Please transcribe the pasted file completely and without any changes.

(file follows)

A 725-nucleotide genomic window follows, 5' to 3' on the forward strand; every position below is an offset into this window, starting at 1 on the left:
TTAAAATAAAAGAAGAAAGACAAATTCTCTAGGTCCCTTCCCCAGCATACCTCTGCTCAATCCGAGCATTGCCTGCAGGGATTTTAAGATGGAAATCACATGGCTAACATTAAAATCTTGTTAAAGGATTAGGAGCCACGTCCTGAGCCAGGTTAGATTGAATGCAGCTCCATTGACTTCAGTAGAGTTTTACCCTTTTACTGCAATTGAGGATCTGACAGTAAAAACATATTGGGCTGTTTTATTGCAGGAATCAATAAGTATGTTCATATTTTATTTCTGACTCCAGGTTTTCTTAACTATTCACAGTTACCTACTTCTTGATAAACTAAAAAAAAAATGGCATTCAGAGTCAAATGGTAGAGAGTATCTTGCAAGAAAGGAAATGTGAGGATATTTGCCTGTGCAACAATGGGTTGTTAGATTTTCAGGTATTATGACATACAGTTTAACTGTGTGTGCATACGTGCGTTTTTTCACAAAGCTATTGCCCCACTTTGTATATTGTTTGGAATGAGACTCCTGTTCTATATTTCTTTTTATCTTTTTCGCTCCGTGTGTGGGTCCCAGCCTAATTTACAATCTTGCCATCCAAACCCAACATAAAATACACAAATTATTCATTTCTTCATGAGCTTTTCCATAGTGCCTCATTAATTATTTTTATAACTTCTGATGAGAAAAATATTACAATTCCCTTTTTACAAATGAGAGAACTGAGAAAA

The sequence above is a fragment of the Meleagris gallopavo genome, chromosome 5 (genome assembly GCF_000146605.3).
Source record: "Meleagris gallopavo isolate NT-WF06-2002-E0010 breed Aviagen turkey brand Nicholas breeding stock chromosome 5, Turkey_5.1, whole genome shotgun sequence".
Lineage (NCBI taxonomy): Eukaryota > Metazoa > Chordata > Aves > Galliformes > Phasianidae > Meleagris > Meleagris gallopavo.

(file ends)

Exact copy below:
A 725-nucleotide genomic window follows, 5' to 3' on the forward strand; every position below is an offset into this window, starting at 1 on the left:
TTAAAATAAAAGAAGAAAGACAAATTCTCTAGGTCCCTTCCCCAGCATACCTCTGCTCAATCCGAGCATTGCCTGCAGGGATTTTAAGATGGAAATCACATGGCTAACATTAAAATCTTGTTAAAGGATTAGGAGCCACGTCCTGAGCCAGGTTAGATTGAATGCAGCTCCATTGACTTCAGTAGAGTTTTACCCTTTTACTGCAATTGAGGATCTGACAGTAAAAACATATTGGGCTGTTTTATTGCAGGAATCAATAAGTATGTTCATATTTTATTTCTGACTCCAGGTTTTCTTAACTATTCACAGTTACCTACTTCTTGATAAACTAAAAAAAAAATGGCATTCAGAGTCAAATGGTAGAGAGTATCTTGCAAGAAAGGAAATGTGAGGATATTTGCCTGTGCAACAATGGGTTGTTAGATTTTCAGGTATTATGACATACAGTTTAACTGTGTGTGCATACGTGCGTTTTTTCACAAAGCTATTGCCCCACTTTGTATATTGTTTGGAATGAGACTCCTGTTCTATATTTCTTTTTATCTTTTTCGCTCCGTGTGTGGGTCCCAGCCTAATTTACAATCTTGCCATCCAAACCCAACATAAAATACACAAATTATTCATTTCTTCATGAGCTTTTCCATAGTGCCTCATTAATTATTTTTATAACTTCTGATGAGAAAAATATTACAATTCCCTTTTTACAAATGAGAGAACTGAGAAAA

The sequence above is a fragment of the Meleagris gallopavo genome, chromosome 5 (genome assembly GCF_000146605.3).
Source record: "Meleagris gallopavo isolate NT-WF06-2002-E0010 breed Aviagen turkey brand Nicholas breeding stock chromosome 5, Turkey_5.1, whole genome shotgun sequence".
Lineage (NCBI taxonomy): Eukaryota > Metazoa > Chordata > Aves > Galliformes > Phasianidae > Meleagris > Meleagris gallopavo.